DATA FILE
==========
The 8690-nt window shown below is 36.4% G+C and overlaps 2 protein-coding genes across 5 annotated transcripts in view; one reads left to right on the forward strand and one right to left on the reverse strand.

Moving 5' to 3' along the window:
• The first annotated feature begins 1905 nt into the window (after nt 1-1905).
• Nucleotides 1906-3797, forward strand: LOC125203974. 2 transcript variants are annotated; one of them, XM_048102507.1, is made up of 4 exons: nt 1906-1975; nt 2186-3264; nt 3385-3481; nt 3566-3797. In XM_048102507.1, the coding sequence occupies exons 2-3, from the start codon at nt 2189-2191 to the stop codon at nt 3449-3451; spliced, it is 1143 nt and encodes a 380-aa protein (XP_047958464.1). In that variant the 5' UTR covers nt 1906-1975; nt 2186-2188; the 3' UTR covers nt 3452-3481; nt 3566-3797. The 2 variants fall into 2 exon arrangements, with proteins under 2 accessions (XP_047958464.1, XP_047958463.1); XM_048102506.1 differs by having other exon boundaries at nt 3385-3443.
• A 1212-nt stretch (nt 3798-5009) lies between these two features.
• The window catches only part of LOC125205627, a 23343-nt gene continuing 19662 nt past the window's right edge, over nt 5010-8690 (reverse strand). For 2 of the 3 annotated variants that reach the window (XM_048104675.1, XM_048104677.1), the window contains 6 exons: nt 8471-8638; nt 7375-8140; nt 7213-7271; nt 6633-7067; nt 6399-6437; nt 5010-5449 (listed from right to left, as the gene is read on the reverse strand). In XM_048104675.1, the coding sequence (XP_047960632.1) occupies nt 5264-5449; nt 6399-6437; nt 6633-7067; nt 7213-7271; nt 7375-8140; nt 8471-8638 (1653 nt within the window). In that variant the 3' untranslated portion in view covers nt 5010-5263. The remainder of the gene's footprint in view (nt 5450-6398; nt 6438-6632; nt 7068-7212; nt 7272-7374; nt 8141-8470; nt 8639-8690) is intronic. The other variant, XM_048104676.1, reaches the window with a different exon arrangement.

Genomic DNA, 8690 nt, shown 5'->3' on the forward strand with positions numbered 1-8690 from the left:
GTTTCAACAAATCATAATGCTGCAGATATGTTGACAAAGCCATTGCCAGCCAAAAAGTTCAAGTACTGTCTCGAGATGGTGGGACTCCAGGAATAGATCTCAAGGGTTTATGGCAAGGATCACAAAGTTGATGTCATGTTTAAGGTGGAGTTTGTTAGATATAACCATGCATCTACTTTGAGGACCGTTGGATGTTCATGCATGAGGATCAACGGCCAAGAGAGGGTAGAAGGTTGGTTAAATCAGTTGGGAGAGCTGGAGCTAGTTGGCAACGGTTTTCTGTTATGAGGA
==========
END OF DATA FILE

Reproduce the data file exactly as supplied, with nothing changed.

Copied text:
The 8690-nt window shown below is 36.4% G+C and overlaps 2 protein-coding genes across 5 annotated transcripts in view; one reads left to right on the forward strand and one right to left on the reverse strand.

Moving 5' to 3' along the window:
• The first annotated feature begins 1905 nt into the window (after nt 1-1905).
• Nucleotides 1906-3797, forward strand: LOC125203974. 2 transcript variants are annotated; one of them, XM_048102507.1, is made up of 4 exons: nt 1906-1975; nt 2186-3264; nt 3385-3481; nt 3566-3797. In XM_048102507.1, the coding sequence occupies exons 2-3, from the start codon at nt 2189-2191 to the stop codon at nt 3449-3451; spliced, it is 1143 nt and encodes a 380-aa protein (XP_047958464.1). In that variant the 5' UTR covers nt 1906-1975; nt 2186-2188; the 3' UTR covers nt 3452-3481; nt 3566-3797. The 2 variants fall into 2 exon arrangements, with proteins under 2 accessions (XP_047958464.1, XP_047958463.1); XM_048102506.1 differs by having other exon boundaries at nt 3385-3443.
• A 1212-nt stretch (nt 3798-5009) lies between these two features.
• The window catches only part of LOC125205627, a 23343-nt gene continuing 19662 nt past the window's right edge, over nt 5010-8690 (reverse strand). For 2 of the 3 annotated variants that reach the window (XM_048104675.1, XM_048104677.1), the window contains 6 exons: nt 8471-8638; nt 7375-8140; nt 7213-7271; nt 6633-7067; nt 6399-6437; nt 5010-5449 (listed from right to left, as the gene is read on the reverse strand). In XM_048104675.1, the coding sequence (XP_047960632.1) occupies nt 5264-5449; nt 6399-6437; nt 6633-7067; nt 7213-7271; nt 7375-8140; nt 8471-8638 (1653 nt within the window). In that variant the 3' untranslated portion in view covers nt 5010-5263. The remainder of the gene's footprint in view (nt 5450-6398; nt 6438-6632; nt 7068-7212; nt 7272-7374; nt 8141-8470; nt 8639-8690) is intronic. The other variant, XM_048104676.1, reaches the window with a different exon arrangement.

Genomic DNA, 8690 nt, shown 5'->3' on the forward strand with positions numbered 1-8690 from the left:
GTTTCAACAAATCATAATGCTGCAGATATGTTGACAAAGCCATTGCCAGCCAAAAAGTTCAAGTACTGTCTCGAGATGGTGGGACTCCAGGAATAGATCTCAAGGGTTTATGGCAAGGATCACAAAGTTGATGTCATGTTTAAGGTGGAGTTTGTTAGATATAACCATGCATCTACTTTGAGGACCGTTGGATGTTCATGCATGAGGATCAACGGCCAAGAGAGGGTAGAAGGTTGGTTAAATCAGTTGGGAGAGCTGGAGCTAGTTGGCAACGGTTTTCTGTTATGAGGA